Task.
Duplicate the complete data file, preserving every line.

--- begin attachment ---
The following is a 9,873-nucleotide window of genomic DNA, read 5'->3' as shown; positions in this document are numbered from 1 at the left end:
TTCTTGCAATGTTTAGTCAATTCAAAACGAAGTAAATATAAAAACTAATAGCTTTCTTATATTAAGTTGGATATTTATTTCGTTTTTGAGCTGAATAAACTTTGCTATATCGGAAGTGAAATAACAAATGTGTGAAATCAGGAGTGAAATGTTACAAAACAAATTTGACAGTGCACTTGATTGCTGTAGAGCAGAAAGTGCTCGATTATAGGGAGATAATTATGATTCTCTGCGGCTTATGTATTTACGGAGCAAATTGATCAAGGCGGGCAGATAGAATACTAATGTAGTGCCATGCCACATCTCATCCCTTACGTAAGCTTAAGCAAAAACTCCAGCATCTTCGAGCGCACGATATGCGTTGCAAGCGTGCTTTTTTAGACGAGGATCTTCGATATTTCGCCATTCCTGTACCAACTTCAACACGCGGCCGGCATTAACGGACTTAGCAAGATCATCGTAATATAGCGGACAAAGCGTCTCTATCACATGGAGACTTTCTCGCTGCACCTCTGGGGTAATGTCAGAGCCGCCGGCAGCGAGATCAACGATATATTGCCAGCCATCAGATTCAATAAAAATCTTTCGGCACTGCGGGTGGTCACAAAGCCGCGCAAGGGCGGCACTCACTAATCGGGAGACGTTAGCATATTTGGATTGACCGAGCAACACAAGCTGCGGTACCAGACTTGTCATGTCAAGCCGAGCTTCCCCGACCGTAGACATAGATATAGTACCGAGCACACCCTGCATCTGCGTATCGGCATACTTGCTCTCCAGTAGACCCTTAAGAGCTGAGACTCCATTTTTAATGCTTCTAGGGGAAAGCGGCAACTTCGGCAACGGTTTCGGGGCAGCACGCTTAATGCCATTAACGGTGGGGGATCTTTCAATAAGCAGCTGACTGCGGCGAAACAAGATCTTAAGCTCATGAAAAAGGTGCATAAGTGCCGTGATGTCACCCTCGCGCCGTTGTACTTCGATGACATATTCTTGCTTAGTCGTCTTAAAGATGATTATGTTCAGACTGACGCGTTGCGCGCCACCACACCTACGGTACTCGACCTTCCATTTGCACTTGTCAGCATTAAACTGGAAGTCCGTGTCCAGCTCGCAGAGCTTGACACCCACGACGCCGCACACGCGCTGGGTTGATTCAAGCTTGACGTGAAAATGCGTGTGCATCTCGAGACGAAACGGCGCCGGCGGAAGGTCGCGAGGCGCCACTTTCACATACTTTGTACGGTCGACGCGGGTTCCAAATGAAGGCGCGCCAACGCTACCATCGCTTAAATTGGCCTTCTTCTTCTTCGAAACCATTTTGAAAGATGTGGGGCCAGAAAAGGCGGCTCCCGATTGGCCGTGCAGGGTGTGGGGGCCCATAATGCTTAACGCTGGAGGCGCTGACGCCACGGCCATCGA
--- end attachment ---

The following is a 9,873-nucleotide window of genomic DNA, read 5'->3' as shown; positions in this document are numbered from 1 at the left end:
TTCTTGCAATGTTTAGTCAATTCAAAACGAAGTAAATATAAAAACTAATAGCTTTCTTATATTAAGTTGGATATTTATTTCGTTTTTGAGCTGAATAAACTTTGCTATATCGGAAGTGAAATAACAAATGTGTGAAATCAGGAGTGAAATGTTACAAAACAAATTTGACAGTGCACTTGATTGCTGTAGAGCAGAAAGTGCTCGATTATAGGGAGATAATTATGATTCTCTGCGGCTTATGTATTTACGGAGCAAATTGATCAAGGCGGGCAGATAGAATACTAATGTAGTGCCATGCCACATCTCATCCCTTACGTAAGCTTAAGCAAAAACTCCAGCATCTTCGAGCGCACGATATGCGTTGCAAGCGTGCTTTTTTAGACGAGGATCTTCGATATTTCGCCATTCCTGTACCAACTTCAACACGCGGCCGGCATTAACGGACTTAGCAAGATCATCGTAATATAGCGGACAAAGCGTCTCTATCACATGGAGACTTTCTCGCTGCACCTCTGGGGTAATGTCAGAGCCGCCGGCAGCGAGATCAACGATATATTGCCAGCCATCAGATTCAATAAAAATCTTTCGGCACTGCGGGTGGTCACAAAGCCGCGCAAGGGCGGCACTCACTAATCGGGAGACGTTAGCATATTTGGATTGACCGAGCAACACAAGCTGCGGTACCAGACTTGTCATGTCAAGCCGAGCTTCCCCGACCGTAGACATAGATATAGTACCGAGCACACCCTGCATCTGCGTATCGGCATACTTGCTCTCCAGTAGACCCTTAAGAGCTGAGACTCCATTTTTAATGCTTCTAGGGGAAAGCGGCAACTTCGGCAACGGTTTCGGGGCAGCACGCTTAATGCCATTAACGGTGGGGGATCTTTCAATAAGCAGCTGACTGCGGCGAAACAAGATCTTAAGCTCATGAAAAAGGTGCATAAGTGCCGTGATGTCACCCTCGCGCCGTTGTACTTCGATGACATATTCTTGCTTAGTCGTCTTAAAGATGATTATGTTCAGACTGACGCGTTGCGCGCCACCACACCTACGGTACTCGACCTTCCATTTGCACTTGTCAGCATTAAACTGGAAGTCCGTGTCCAGCTCGCAGAGCTTGACACCCACGACGCCGCACACGCGCTGGGTTGATTCAAGCTTGACGTGAAAATGCGTGTGCATCTCGAGACGAAACGGCGCCGGCGGAAGGTCGCGAGGCGCCACTTTCACATACTTTGTACGGTCGACGCGGGTTCCAAATGAAGGCGCGCCAACGCTACCATCGCTTAAATTGGCCTTCTTCTTCTTCGAAACCATTTTGAAAGATGTGGGGCCAGAAAAGGCGGCTCCCGATTGGCCGTGCAGGGTGTGGGGGCCCATAATGCTTAACGCTGGAGGCGCTGACGCCACGGCCATCGA